Pub. Date:
Oneworld Classics


by James Hanley


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Acclaimed by luminaries such as William Faulkner and suppressed for more than 50 years by a prosecution for obscenity, James Hanley's 1930s classic charts the short and brutish life of a boy forced out of school and into the unforgiving world of work. Escape—in the form of stowing away on a ship—only deepens his exposure to the squalor and brutality that men are capable of, and when he arrives in Alexandria he learns there are some things that one can't run away from. Narrated in unflinching language that is both visceral and acute in its observational power, Boy is a shocking book that stays in the mind long after it is read. Unfairly neglected during his lifetime, only recently has this original, uncompromising novelist started to be reappraised as among the finest novelists writing in English in the 20th century.

Product Details

ISBN-13: 9781847490063
Publisher: Oneworld Classics
Publication date: 09/25/2007
Series: Oneworld Classics Series
Edition description: New Edition
Pages: 300
Product dimensions: 5.00(w) x 7.50(h) x 0.72(d)

About the Author

James Hanley was born in Liverpool to Irish immigrants and left school at an early age to become a sailor. His experiences at sea informed many of his works, including Boy, a novel so controversial that it was only published in a limited, expurgated edition, and subsequently tried for obscenity. Unfairly neglected during his lifetime, only recently has this original, uncompromising novelist started to be reappraised as one of the finest English writers of the 20th century.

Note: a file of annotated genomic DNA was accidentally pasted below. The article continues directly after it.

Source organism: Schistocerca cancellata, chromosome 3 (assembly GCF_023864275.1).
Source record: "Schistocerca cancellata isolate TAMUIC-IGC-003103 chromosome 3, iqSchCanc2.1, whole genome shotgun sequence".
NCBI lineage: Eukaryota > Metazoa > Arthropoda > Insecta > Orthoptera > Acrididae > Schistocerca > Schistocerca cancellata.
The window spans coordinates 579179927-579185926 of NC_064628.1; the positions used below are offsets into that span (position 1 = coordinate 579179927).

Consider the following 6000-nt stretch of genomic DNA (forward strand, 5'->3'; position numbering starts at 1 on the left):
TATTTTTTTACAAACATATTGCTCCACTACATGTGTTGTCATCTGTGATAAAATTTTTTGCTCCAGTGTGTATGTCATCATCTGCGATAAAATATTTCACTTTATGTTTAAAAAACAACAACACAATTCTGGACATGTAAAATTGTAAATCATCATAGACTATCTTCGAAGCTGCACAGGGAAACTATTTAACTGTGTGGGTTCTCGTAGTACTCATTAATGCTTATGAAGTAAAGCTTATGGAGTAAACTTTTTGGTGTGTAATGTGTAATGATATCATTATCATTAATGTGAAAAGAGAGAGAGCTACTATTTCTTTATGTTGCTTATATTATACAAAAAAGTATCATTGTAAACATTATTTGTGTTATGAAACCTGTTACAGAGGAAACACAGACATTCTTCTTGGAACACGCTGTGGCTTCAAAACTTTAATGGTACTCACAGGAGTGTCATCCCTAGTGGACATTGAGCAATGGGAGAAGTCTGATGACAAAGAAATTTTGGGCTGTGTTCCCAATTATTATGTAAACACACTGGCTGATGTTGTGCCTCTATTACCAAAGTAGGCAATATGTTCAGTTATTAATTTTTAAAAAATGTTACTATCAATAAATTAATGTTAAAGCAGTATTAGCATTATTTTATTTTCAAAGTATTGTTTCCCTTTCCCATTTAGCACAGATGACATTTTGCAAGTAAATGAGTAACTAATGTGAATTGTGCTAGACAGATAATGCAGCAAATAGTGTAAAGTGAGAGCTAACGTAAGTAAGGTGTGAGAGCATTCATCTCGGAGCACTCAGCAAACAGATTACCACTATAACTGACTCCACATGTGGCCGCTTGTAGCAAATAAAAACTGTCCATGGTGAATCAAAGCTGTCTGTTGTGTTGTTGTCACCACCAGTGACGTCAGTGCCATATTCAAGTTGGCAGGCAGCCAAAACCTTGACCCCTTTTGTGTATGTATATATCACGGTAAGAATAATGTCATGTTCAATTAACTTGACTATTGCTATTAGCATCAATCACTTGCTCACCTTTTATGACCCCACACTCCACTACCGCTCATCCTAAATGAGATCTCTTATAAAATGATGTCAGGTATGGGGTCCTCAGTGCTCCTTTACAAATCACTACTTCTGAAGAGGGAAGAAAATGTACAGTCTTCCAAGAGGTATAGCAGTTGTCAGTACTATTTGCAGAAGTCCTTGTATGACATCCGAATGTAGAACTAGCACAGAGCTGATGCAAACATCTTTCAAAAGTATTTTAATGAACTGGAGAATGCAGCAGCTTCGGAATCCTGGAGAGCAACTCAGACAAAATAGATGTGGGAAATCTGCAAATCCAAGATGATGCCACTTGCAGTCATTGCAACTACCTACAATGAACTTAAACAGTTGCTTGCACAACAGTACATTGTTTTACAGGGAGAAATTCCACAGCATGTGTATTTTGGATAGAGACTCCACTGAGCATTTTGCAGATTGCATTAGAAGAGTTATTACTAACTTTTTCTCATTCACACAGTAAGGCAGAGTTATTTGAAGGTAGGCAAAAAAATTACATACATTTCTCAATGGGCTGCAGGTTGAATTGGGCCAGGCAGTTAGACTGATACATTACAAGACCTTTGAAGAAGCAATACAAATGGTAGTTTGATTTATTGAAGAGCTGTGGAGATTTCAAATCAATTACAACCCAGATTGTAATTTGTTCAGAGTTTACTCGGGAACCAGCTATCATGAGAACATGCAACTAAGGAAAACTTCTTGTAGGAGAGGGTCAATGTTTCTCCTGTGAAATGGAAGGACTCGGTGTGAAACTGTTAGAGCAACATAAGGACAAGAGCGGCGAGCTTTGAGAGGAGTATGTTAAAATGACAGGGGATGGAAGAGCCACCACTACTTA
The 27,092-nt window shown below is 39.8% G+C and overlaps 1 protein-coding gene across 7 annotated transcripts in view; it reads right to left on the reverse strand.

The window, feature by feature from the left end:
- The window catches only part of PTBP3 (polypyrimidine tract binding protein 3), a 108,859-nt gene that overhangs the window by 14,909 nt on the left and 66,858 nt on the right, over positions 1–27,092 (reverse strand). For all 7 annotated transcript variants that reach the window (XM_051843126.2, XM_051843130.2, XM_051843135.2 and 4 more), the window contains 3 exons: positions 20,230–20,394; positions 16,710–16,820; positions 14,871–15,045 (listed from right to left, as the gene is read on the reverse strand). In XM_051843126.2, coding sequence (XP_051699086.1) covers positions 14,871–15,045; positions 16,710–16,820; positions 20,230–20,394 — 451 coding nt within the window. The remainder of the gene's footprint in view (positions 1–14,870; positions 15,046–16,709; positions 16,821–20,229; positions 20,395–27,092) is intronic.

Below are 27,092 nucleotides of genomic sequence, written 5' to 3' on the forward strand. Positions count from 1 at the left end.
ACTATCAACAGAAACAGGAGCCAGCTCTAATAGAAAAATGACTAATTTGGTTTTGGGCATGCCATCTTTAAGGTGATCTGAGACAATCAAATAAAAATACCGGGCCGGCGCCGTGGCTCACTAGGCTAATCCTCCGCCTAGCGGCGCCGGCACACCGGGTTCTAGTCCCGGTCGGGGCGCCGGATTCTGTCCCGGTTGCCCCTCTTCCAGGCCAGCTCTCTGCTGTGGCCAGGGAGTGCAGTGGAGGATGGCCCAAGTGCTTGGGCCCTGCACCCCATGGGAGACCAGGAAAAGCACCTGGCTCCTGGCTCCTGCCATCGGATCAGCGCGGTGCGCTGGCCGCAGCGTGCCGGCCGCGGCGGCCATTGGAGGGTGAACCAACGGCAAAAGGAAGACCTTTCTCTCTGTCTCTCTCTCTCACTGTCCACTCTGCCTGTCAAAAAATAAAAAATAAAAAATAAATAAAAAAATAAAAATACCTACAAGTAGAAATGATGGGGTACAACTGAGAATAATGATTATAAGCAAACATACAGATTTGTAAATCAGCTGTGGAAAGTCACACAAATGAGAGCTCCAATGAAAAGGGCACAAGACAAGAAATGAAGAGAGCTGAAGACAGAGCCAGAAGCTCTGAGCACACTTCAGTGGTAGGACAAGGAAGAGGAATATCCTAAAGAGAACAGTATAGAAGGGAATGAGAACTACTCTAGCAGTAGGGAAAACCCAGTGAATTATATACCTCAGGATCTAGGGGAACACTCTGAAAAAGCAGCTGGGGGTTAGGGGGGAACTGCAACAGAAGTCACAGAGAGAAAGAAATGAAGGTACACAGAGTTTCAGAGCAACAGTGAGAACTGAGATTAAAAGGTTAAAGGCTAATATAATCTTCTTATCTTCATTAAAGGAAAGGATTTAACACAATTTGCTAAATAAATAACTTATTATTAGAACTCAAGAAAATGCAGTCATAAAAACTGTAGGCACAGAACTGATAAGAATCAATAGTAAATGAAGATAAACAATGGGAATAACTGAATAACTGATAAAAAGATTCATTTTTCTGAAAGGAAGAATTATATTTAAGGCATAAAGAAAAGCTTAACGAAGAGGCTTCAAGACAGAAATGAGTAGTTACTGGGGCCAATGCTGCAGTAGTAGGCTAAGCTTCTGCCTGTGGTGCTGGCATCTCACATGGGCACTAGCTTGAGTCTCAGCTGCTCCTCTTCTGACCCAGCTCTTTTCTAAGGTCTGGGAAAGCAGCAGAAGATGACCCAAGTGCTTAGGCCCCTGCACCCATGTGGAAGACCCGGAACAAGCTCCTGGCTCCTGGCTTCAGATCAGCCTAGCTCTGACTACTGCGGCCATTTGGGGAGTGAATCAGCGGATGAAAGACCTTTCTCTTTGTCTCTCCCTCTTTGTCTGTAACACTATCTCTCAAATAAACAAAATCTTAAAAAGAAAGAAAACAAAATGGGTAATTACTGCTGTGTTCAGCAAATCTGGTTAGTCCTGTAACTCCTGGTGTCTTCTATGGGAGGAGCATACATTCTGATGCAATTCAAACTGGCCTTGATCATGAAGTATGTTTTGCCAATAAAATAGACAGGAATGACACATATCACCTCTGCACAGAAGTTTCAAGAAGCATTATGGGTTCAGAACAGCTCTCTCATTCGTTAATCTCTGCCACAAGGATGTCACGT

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Boy 3 out of 5 based on 0 ratings. 1 reviews.
icolford on LibraryThing More than 1 year ago
Crudely written (Hanley claimed he wrote it in ten days) but absorbing tale of a naive and physically frail boy, Arthur Fearon, who, tiring of his father's brutality, flees his home in Liverpool for a life at sea, stowing away on the ship The Hernian. On ship he is mistreated in every imaginable way by the crew, and yet survives and takes on the job of lookout when the sailor in that position unexpectedly dies. Arthur wants to learn and adapt to his new surroundings, but his tenure as a sailor is cut short when he contracts an illness. Arthur's tragedy is all the more poignant because he is so obviously not suited for any of the options that life presents to him. This book was the subject of obscenity charges upon its publication in England.